More Primary Examples: the PA GOP Governor’s Race
An ongoing series of observations.
To link up with several recent posts, it seems to me that the race for the GOP nomination to contest the governor’s race is yet another good example of how a relatively small number of people can shape both the direction of a party and, potentially, who sits in office.
The winner of the GOP nomination for governor is Doug Mastriano, who is aptly described by a NYT headline as follows: Doug Mastriano, a far-right 2020 election denier, is Pennsylvania Republicans’ choice for governor. Amanda Carpenter at The Bulwark is even more direct, starting her piece with the following sentence: “Doug Mastriano is an insurrectionist, period.” And the headline of her piece asks Are Republicans Now Going to Endorse Doug Mastriano?
I will note that my guess is that the answer to that question is basically “yes” (although, as always, it depends on who the Republicans are in that sentence).
Like I have recently, let me note the numbers. Mastriano is set to win a large plurality of the vote (44.3% based on 480,000ish votes as of this writing). For context, there are roughly 9.8 million voting-eligible voters in Pennsylvania.
Now, unlike what we saw in Kentucky’s Senate race, the primary outcomes are not a direct pipeline to office, as the state is competitive at the general election level. Indeed, it seems plausible to argue that Mastriano is a weak nominee and that his extremist views will be a boon to the Democrat’s nominee, Josh Shapiro.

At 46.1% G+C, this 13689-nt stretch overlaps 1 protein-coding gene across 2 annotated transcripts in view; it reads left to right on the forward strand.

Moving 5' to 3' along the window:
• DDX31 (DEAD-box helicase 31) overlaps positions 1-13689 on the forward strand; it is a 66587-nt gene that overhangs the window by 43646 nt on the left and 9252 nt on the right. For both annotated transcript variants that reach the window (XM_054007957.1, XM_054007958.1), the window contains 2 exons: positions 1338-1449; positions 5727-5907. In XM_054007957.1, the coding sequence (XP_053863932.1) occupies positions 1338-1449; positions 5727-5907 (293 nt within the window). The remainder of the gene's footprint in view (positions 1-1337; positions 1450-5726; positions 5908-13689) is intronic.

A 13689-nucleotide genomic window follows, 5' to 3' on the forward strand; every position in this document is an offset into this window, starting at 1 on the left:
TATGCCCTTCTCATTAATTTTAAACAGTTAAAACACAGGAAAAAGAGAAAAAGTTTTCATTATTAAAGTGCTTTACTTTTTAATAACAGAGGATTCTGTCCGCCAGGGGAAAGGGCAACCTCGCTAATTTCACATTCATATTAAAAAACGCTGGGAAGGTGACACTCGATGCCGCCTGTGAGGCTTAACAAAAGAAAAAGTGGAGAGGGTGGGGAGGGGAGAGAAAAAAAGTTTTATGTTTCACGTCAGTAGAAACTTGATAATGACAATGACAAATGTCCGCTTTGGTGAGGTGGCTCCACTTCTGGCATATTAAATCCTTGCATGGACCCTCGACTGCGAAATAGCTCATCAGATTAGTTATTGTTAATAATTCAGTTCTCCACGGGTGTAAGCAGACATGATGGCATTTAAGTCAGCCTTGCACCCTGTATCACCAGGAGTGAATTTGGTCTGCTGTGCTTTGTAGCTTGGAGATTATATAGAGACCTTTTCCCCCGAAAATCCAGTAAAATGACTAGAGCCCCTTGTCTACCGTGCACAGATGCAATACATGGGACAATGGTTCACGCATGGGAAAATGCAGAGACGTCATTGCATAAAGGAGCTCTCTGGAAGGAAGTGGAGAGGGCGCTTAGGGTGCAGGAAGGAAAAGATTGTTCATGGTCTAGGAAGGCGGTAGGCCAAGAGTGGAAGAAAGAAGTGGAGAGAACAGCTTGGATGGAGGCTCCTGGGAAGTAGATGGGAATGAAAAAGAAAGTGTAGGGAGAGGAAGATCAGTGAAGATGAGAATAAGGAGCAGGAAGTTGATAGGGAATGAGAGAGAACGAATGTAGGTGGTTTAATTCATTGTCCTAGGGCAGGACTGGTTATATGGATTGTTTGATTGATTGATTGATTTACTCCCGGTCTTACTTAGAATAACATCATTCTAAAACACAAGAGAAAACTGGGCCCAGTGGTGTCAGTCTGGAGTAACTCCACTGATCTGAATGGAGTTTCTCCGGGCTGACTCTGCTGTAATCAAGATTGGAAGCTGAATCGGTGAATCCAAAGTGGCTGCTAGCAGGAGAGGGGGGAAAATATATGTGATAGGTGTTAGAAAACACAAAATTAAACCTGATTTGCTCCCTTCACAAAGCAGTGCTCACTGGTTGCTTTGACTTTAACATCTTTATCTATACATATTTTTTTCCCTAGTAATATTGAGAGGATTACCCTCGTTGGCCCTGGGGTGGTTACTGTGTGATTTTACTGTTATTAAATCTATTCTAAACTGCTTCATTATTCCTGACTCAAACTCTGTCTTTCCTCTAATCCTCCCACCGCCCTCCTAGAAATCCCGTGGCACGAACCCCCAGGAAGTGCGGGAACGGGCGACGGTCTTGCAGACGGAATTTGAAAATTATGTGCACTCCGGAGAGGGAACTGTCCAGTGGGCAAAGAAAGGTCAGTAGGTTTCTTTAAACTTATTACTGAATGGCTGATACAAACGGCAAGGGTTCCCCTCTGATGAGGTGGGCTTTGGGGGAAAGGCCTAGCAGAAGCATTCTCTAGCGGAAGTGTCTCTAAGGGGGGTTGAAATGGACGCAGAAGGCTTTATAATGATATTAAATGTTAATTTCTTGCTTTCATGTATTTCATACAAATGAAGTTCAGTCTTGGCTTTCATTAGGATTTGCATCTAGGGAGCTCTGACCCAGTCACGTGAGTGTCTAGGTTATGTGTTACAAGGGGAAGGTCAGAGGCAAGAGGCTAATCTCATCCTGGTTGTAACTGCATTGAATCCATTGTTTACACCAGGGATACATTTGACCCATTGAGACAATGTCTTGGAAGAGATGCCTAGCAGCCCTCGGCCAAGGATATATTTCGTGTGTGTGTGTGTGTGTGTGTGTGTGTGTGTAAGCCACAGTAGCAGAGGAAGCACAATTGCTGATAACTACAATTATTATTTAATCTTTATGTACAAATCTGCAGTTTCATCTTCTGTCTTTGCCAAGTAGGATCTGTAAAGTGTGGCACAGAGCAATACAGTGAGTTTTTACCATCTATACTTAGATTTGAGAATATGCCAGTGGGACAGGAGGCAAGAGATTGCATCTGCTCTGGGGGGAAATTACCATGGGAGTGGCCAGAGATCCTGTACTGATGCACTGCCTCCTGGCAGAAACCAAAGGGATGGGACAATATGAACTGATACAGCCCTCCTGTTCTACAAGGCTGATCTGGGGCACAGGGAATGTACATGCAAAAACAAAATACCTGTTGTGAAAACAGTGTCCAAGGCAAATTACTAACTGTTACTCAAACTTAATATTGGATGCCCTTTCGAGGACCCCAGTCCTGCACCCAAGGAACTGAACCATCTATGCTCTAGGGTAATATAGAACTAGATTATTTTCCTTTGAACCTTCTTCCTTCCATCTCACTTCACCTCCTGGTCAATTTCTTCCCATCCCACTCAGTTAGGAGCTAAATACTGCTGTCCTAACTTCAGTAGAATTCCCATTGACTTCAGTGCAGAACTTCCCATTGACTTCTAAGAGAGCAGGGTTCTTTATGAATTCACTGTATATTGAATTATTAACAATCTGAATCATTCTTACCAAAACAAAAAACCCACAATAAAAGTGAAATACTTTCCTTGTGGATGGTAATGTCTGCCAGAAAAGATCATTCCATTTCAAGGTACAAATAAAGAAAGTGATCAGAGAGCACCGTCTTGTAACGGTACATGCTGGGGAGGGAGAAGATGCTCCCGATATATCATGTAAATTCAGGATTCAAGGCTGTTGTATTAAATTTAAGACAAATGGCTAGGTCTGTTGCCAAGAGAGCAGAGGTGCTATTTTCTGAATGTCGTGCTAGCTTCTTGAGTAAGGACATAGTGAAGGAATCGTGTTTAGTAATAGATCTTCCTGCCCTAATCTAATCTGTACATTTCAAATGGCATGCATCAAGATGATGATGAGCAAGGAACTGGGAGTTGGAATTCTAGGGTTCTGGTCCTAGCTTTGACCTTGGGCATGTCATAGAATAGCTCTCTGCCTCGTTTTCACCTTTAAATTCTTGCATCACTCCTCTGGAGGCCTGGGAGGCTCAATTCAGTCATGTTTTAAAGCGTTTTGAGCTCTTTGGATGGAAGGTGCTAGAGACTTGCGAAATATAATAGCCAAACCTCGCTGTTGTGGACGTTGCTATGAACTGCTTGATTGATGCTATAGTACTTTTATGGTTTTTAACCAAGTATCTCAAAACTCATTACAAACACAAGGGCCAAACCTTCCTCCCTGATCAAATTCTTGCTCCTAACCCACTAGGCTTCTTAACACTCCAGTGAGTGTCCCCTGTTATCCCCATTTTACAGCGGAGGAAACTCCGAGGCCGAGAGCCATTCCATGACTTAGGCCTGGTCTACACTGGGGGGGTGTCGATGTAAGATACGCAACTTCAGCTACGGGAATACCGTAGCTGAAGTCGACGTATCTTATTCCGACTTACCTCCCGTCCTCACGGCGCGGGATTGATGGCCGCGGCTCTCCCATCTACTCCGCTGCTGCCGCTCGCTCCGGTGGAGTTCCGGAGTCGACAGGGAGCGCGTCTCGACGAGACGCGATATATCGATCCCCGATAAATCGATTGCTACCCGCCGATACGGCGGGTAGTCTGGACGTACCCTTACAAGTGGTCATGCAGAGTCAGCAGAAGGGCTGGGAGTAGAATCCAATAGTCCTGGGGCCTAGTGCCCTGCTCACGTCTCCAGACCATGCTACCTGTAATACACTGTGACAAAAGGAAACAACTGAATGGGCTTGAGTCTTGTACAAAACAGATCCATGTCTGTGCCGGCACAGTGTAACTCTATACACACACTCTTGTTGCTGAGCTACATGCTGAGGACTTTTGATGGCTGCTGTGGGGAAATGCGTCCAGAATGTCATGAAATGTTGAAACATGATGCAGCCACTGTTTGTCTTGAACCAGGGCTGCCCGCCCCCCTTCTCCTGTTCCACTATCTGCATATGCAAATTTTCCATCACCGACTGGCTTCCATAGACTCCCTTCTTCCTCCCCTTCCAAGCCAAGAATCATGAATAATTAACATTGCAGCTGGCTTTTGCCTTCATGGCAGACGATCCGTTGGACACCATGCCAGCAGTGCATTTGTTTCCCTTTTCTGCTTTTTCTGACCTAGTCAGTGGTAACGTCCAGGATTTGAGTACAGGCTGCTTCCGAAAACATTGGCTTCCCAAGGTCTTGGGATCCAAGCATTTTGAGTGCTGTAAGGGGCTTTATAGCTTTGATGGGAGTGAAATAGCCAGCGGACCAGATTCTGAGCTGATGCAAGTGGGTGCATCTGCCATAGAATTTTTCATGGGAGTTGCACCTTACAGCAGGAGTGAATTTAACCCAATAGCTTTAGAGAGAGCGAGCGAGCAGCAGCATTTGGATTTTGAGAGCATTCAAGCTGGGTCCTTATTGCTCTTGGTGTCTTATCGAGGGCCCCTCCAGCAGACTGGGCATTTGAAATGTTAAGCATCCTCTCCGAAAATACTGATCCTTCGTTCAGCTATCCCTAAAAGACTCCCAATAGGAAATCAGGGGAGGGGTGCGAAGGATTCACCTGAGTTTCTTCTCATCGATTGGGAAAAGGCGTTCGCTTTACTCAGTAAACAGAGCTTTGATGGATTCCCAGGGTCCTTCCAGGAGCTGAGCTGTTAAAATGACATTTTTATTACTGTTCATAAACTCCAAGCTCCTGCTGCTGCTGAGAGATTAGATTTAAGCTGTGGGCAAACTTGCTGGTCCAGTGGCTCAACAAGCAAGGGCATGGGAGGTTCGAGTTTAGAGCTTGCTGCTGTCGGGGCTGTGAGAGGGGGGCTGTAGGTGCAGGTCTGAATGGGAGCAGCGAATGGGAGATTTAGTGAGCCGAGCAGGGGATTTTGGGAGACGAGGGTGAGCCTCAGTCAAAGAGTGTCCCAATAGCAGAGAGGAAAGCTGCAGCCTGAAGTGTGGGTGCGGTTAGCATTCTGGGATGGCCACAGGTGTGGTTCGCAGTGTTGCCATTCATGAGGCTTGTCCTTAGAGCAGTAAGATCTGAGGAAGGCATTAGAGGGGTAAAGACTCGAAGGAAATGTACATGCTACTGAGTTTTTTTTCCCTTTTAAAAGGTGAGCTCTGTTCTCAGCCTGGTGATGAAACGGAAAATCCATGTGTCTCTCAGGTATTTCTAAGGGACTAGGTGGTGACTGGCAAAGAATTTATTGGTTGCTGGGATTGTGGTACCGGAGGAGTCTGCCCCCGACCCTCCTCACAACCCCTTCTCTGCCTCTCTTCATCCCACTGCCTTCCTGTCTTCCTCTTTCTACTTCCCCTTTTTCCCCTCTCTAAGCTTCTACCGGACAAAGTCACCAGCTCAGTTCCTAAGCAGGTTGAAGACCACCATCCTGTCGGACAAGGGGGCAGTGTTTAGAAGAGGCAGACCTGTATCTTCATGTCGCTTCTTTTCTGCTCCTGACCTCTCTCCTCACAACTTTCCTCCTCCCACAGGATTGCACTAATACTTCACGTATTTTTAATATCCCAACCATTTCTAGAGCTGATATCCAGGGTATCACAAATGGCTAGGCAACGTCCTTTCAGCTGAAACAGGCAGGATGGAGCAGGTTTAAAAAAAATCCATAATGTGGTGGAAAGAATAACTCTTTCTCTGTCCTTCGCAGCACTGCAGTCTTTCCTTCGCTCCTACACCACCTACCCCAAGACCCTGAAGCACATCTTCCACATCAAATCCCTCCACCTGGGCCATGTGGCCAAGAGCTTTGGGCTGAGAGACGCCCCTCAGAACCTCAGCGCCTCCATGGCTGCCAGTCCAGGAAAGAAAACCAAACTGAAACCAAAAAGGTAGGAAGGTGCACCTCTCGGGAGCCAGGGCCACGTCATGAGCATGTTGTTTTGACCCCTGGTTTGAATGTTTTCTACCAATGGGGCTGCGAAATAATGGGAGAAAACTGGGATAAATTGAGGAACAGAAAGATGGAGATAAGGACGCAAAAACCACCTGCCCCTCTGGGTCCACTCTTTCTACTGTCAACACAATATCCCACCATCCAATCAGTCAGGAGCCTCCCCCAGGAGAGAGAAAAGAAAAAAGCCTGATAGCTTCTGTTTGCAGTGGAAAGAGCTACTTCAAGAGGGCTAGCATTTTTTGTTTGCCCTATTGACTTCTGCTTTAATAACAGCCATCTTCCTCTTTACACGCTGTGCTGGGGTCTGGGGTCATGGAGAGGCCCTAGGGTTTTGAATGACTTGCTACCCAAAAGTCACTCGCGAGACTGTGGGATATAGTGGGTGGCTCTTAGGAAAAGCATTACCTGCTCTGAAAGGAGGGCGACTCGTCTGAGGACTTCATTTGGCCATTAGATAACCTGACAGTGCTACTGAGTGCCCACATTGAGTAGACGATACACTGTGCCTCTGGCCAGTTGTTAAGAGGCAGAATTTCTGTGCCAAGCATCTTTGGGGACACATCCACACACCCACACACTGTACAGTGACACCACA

Now, my point is not that voters are not responsible for the ballot they cast, within the primary nor in the general. Nor am I suggesting that the broader Republican Party is off the hook for candidates like this.
But, I am pointing out several key facts.
First, the PA Republican Party is directly shaped by this outcome, despite the selection being made by a plurality of a relatively small number of voters. And, significantly, that shape is deeply towards the pro-insurrection, pro-big lie, anti-democracy wing of the party (not that Mastriano’s chief opponent was great on this count). This will push other PA GOP candidates deeper in that direction, because like it or not, winning is going to trump anything else for most politicians and their supporters. Winning begets support and copy-cats.
Second, Mastriano just guaranteed himself a huge chunk of general election votes, because (as everyone is tired of me noting) most people vote based on party identification.
The general election campaign will be interesting because it seems that Shapiro will attack Mastriano over his big lie/insurrectionist stances. We can only hope that Shapiro wins big (see the last sentence of point #1), not because he is a Democrat, but because he is the only democrat who has a shot at winning the governor’s mansion in Pennsylvania.